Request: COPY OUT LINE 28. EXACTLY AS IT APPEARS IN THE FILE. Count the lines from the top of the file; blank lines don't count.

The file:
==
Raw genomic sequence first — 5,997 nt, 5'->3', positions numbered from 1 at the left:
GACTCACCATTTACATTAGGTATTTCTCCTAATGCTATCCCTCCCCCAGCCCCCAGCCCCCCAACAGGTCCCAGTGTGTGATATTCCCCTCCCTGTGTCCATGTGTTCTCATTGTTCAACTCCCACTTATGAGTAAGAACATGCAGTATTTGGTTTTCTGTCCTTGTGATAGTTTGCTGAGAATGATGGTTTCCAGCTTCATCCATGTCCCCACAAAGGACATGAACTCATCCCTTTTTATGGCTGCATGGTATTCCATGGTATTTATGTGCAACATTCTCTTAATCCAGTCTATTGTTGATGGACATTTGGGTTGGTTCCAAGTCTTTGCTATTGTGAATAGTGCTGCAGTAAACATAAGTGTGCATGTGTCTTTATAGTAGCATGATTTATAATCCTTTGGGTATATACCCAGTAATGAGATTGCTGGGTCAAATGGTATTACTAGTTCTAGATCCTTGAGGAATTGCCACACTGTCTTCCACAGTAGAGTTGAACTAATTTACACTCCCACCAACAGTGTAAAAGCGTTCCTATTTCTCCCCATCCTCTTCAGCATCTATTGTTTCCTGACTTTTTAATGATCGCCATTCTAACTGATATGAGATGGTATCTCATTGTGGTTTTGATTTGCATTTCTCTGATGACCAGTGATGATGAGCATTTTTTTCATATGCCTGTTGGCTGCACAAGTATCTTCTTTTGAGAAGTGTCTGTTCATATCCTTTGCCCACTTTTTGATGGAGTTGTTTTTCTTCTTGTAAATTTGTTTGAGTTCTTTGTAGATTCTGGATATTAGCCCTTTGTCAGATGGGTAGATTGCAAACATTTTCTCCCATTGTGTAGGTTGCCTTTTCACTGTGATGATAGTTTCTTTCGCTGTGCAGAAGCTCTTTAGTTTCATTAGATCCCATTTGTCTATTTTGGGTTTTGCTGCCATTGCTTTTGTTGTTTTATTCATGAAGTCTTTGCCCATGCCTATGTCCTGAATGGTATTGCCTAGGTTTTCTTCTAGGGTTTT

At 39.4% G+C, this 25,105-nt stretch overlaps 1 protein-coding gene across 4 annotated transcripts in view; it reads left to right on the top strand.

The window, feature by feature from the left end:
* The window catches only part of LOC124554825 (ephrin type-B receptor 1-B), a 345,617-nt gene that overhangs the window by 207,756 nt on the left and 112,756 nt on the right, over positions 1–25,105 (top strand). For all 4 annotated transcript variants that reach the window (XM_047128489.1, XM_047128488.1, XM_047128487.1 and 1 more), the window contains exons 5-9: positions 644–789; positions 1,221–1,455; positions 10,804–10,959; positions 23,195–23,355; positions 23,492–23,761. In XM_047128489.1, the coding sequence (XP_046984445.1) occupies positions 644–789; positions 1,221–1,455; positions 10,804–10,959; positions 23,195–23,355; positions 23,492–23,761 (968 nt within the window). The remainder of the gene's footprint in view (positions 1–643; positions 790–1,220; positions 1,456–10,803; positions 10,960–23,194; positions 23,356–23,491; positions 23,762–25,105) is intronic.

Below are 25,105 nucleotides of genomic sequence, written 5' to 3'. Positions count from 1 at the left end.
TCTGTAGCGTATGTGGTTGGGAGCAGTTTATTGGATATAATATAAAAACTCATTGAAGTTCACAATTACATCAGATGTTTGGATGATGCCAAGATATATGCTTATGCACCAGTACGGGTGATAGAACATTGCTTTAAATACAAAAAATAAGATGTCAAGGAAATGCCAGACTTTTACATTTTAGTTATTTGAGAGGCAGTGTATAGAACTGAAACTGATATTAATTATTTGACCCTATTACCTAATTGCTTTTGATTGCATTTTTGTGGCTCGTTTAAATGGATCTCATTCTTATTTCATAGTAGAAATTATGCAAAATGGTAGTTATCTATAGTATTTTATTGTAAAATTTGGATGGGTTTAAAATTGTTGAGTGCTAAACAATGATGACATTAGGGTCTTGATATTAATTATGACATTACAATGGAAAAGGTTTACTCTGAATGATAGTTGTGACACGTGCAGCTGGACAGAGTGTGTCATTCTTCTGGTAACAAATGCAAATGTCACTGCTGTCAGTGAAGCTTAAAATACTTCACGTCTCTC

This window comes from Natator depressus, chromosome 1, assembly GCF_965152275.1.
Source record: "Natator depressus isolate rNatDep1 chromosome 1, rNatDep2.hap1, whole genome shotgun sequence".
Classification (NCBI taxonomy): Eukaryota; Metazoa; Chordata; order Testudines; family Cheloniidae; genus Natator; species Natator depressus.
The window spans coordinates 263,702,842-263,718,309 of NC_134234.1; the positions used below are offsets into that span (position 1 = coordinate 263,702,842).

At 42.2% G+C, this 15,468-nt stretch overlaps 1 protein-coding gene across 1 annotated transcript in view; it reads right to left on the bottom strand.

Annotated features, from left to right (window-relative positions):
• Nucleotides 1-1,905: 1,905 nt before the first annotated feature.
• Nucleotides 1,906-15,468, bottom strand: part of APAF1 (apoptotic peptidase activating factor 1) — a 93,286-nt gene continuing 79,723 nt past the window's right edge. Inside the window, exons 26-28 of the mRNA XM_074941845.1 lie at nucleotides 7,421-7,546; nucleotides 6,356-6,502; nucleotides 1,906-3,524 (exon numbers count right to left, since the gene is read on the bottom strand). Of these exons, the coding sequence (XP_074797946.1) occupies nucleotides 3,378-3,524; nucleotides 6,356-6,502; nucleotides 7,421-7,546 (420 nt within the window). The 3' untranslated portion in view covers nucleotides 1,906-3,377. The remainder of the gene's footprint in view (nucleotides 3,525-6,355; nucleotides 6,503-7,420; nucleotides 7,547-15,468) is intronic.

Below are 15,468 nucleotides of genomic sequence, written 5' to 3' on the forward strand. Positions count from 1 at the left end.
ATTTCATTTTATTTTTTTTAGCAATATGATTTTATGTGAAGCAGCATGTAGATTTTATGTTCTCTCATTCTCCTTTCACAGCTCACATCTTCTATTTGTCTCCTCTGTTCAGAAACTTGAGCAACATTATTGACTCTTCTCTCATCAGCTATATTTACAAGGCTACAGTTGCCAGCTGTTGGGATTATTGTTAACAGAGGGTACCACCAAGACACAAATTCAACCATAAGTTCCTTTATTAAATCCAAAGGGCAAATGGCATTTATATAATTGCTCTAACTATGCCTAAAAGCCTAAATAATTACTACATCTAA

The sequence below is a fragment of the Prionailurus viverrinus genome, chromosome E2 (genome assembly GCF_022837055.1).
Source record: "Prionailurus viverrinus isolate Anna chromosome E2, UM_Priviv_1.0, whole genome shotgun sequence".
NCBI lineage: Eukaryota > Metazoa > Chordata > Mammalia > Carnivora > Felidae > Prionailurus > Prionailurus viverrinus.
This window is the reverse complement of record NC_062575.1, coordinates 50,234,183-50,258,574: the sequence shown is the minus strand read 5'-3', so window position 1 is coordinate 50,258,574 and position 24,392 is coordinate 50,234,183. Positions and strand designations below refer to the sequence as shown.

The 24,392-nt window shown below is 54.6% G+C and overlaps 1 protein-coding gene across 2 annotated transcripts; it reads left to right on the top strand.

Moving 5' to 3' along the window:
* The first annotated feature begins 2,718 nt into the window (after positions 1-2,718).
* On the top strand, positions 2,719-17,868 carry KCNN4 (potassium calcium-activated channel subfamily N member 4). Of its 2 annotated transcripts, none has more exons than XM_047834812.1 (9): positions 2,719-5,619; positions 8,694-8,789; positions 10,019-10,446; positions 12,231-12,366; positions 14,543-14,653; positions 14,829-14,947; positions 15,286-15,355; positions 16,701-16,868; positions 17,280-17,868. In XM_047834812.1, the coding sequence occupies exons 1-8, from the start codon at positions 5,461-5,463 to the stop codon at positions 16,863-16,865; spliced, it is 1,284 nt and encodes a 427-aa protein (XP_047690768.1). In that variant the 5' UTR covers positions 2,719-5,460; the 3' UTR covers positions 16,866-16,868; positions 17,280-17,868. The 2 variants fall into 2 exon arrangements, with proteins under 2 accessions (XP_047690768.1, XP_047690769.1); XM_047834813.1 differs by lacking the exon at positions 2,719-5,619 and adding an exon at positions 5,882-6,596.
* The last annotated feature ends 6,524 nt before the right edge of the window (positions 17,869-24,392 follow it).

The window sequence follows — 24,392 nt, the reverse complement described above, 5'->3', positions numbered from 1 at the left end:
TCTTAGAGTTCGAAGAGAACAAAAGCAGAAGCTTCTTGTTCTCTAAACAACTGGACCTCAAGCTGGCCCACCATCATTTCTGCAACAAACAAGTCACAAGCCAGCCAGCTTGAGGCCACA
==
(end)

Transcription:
TCTTAGAGTTCGAAGAGAACAAAAGCAGAAGCTTCTTGTTCTCTAAACAACTGGACCTCAAGCTGGCCCACCATCATTTCTGCAACAAACAAGTCACAAGCCAGCCAGCTTGAGGCCACA